Footballers are not overpaid .

    Footballers do a massive amount to benefit the community .

    One of the reasons bankers act with utter disdain towards the man in the street is because they don’t feel any empathy with them .

    J K Galbraith recognised this as one of the reasons for the great crash :-

    “The sense of responsibility in the financial community for the community as a whole is not small. It is nearly nil.”

    How about sending bankers , especially those who have been paid bonuses by the taxpayer , to spend a week living with a family in a depressed town in the Midlands or Lancashire where they can see the struggles faced by ordinary people and the effects of their actions in London ?

    1. Winston Smith
      August 19, 2011

      I think it rather more pertinent to make socialist MPs live in the communities they represent. They should have to send their children to local schools in their constituency and share the same services and infrastructure used by their constituents. You will soon see a very different attitude towards education, welfare, health, crime and immigration from the middle-class champagne socialist class, if they were compelled to fully integrate and mix with their ‘vote fodder’. They work for us. They are public servants, not taxpayer parasites.

      1. rose
        August 19, 2011

        The trouble with this is that they would still manage to get better treatment, as Labour ministers did when they went “on the national health”. For some reason they always got a private room, and at the time it suited them. I won’t name any examples, as it would be invidious.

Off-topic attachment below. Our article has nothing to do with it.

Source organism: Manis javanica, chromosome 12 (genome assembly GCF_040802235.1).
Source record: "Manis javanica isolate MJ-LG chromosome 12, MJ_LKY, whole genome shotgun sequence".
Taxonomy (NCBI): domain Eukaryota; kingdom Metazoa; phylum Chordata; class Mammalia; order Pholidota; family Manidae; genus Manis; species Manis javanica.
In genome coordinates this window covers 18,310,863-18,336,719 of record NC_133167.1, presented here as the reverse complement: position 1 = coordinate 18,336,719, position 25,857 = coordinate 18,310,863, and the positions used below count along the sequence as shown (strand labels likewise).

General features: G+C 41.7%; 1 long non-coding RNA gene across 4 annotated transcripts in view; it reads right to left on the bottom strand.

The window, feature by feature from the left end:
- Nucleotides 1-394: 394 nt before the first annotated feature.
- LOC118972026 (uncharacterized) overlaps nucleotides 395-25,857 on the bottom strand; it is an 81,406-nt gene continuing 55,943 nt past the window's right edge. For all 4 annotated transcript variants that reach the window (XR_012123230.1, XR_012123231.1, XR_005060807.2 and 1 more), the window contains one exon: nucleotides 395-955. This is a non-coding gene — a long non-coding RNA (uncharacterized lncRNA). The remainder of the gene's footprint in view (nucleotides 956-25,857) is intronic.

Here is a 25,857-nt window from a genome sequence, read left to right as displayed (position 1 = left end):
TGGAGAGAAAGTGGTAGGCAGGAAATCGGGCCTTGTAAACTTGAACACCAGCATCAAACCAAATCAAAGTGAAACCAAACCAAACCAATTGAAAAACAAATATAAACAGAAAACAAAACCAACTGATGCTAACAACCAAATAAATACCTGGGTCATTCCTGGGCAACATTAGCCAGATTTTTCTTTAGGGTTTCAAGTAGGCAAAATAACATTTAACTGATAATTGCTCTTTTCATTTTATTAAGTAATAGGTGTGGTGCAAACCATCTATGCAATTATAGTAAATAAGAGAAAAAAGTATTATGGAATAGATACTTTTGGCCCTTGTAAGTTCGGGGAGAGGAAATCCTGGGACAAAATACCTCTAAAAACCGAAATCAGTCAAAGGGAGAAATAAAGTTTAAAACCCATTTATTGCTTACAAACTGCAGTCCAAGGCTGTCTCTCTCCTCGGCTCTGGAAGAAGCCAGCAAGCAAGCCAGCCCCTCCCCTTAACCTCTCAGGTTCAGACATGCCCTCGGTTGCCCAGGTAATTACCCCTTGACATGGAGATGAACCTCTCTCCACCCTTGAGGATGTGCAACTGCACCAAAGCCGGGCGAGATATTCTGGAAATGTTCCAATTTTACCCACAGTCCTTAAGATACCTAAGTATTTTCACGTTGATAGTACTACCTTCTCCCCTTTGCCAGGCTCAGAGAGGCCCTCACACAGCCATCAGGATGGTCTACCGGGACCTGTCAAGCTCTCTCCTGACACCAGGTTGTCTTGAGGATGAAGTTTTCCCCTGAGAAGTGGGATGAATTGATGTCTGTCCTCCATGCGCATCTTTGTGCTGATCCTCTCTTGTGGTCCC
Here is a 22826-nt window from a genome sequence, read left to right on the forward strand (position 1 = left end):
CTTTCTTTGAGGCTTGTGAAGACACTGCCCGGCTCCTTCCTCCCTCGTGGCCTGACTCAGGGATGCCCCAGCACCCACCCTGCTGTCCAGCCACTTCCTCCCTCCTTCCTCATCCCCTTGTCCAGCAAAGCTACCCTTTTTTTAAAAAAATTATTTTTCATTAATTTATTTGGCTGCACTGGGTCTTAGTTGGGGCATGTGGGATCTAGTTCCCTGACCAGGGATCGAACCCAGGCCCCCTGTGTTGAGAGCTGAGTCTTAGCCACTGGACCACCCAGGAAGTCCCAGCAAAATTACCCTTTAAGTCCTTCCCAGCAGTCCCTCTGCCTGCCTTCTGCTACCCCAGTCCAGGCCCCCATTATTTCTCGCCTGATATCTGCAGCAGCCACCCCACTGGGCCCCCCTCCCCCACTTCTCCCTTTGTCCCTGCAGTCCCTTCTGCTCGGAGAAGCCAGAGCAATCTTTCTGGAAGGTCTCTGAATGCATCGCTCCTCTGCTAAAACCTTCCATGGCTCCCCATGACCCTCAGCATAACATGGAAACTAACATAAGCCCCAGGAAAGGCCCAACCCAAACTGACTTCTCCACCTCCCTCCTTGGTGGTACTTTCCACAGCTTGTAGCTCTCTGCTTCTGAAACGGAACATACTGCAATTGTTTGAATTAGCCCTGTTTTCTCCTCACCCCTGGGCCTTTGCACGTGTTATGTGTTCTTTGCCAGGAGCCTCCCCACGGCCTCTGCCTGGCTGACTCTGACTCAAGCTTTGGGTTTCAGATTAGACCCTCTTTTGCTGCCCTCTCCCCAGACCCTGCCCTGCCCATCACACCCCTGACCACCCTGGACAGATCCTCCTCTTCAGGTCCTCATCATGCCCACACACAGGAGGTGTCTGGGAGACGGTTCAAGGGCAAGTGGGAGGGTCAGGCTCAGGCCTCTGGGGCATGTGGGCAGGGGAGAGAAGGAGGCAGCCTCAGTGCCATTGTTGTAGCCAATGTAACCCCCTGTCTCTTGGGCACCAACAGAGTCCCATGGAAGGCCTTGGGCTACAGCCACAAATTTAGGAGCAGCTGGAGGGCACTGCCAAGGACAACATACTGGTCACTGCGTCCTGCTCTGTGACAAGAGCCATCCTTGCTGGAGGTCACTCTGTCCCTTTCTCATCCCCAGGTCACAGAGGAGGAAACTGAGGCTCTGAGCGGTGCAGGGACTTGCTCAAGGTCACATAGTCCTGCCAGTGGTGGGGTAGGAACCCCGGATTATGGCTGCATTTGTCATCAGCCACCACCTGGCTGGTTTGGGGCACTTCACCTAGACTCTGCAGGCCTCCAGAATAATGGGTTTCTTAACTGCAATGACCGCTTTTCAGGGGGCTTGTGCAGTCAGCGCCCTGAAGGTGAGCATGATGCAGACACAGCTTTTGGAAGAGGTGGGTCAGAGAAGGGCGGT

2. uanime5
        August 19, 2011

        If you make Conservatives MPs and Lords live this way as well the whole country will benefit and they’ll be none of this workshy nonsense.

  23. Neil Craig
    August 19, 2011

    I don’t see how they can be but I agree with most of the arguments you put up against it.

    Football may be more popularthan ever and making more money, or alternately it may be have replaced its deep popular roots with a very shallow “celeb” popularity and merely be presiding over the transfer of vast amounts of money to other people.

    However it certainly has lost most of its links to its original community and individuals can no longer feel a part of them. If there are any areas of endeavour where co-operatives shopuld be the rule they surely include football.

  24. John B
    August 19, 2011

    Why does not the Left insist that lottery wins should be pegged, at say £50 000?

    Similarly why no carping about the inflated amounts celebs and luvvies earn?

    Why does not Labour undertake that ex-ministers from Labour Governments do not accept huge salaries on the boards of companies and income from speaking tours and autobiographies/memoires?

    Pass the humbugs Mother.

  25. Mark
    August 19, 2011

    Much of the money for football comes from licensed monopolies – particularly TV rights, but also merchandising. Not quite free markets for those who suffer from football addiction.

  26. David John Wilson
    August 19, 2011